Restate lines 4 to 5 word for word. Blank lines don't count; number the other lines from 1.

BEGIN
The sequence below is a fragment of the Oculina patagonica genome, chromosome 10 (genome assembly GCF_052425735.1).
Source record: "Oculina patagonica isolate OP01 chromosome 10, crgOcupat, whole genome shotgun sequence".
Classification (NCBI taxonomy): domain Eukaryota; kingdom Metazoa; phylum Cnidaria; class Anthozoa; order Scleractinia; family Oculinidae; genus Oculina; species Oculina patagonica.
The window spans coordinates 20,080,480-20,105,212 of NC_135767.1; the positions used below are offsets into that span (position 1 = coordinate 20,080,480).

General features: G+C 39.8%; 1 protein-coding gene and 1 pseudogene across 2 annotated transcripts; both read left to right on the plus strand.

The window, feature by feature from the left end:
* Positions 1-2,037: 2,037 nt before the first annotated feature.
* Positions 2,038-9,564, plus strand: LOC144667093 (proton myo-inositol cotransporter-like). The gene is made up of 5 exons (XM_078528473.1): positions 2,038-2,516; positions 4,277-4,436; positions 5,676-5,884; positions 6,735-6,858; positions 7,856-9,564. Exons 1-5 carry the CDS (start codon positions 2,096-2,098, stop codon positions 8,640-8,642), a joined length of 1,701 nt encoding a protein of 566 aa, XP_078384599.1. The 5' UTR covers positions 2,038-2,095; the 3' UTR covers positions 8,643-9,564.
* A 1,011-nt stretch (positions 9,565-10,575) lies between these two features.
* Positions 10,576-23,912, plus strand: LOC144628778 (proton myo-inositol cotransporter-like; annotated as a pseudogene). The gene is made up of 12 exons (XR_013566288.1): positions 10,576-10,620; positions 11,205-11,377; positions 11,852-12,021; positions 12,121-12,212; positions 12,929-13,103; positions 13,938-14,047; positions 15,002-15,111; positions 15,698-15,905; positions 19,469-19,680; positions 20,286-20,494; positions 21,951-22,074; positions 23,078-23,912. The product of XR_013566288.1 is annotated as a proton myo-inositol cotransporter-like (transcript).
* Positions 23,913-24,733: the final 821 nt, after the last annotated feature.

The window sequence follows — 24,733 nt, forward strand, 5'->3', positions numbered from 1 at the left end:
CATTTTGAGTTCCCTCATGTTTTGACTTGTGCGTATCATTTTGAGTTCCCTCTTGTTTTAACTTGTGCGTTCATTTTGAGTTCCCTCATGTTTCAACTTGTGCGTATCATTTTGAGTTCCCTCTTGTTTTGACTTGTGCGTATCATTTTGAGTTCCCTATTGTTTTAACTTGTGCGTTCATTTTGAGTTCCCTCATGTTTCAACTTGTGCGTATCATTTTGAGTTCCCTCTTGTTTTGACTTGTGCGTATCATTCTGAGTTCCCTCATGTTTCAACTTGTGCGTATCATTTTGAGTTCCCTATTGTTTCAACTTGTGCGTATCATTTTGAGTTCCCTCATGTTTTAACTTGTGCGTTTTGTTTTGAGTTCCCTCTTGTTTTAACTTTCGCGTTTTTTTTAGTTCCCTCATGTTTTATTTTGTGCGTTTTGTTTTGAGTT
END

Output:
The window spans coordinates 20,080,480-20,105,212 of NC_135767.1; the positions used below are offsets into that span (position 1 = coordinate 20,080,480).

General features: G+C 39.8%; 1 protein-coding gene and 1 pseudogene across 2 annotated transcripts; both read left to right on the plus strand.